"Giving honor unto the wife, as unto the weaker vessel." 1 Peter iii. 7. "You are the weaker vessel."
(Ves"sel), v. t. To put into a vessel. [Obs.] Bacon.
(Ves"sel*ful) n.; pl. Vesselfuls As much as a vessel will hold; enough to fill a vessel.
(Ves"ses Ves"sets) n. A kind of worsted; also, a worsted cloth. [Prov. Eng.]
(Ves"sic*non Ves"sig*non) n. [F. vessigon, fr. L. vesica a bladder, blister.] (Far.) A soft
swelling on a horse's leg; a windgall.
(Vest) n. [L. vestis a garment, vesture; akin to Goth. wasti, and E. wear: cf. F. veste. See Wear
to carry on the person, and cf. Divest, Invest, Travesty.]
1. An article of clothing covering the person; an outer garment; a vestment; a dress; a vesture; a robe.
In state attended by her maiden train,Dryden.
Who bore the vests that holy rites require.
2. Any outer covering; array; garb.
Not seldom clothed in radiant vestWordsworth.
Deceitfully goes forth the morn.
3. Specifically, a waistcoat, or sleeveless body garment, for men, worn under the coat.
Syn. Garment; vesture; dress; robe; vestment; waistcoat. Vest, Waistcoat. In England, the original
word waistcoat is generally used for the body garment worn over the shirt and immediately under the
coat. In the United States this garment is commonly called a vest, and the waistcoat is often improperly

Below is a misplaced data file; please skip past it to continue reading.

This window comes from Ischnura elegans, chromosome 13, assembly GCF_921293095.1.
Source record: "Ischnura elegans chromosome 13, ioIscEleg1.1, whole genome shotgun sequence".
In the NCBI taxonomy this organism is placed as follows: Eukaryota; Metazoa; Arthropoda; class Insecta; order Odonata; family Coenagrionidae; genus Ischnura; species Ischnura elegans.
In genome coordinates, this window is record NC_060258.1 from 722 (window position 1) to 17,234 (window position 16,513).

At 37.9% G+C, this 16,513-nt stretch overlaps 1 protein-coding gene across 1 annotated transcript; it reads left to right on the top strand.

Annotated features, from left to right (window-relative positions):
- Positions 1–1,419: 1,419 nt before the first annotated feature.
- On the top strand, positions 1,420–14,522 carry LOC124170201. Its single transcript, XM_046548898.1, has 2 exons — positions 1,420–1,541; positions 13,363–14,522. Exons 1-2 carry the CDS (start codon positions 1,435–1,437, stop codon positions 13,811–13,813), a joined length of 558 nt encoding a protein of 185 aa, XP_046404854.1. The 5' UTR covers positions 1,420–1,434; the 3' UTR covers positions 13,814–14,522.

given to an under-garment.
(Vest), v. t. [imp. & p. p. Vested; p. pr. & vb. n. Vesting.] [Cf. L. vestire, vestitum, OF. vestir,
F. vêtir. See Vest, n.]
1. To clothe with, or as with, a vestment, or garment; to dress; to robe; to cover, surround, or encompass
Came vested all in white, pure as her mind.Milton.
With ether vested, and a purple sky.Dryden.
2. To clothe with authority, power, or the like; to put in possession; to invest; to furnish; to endow; followed
by with before the thing conferred; as, to vest a court with power to try cases of life and death.
Had I been vested with the monarch's power.Prior.
3. To place or give into the possession or discretion of some person or authority; to commit to another;
with in before the possessor; as, the power of life and death is vested in the king, or in the courts.
Empire and dominion was [were] vested in him.Locke.
4. To invest; to put; as, to vest money in goods, land, or houses. [R.]
5. (Law) To clothe with possession; as, to vest a person with an estate; also, to give a person an immediate
fixed right of present or future enjoyment of; as, an estate is vested in possession. Bouvier.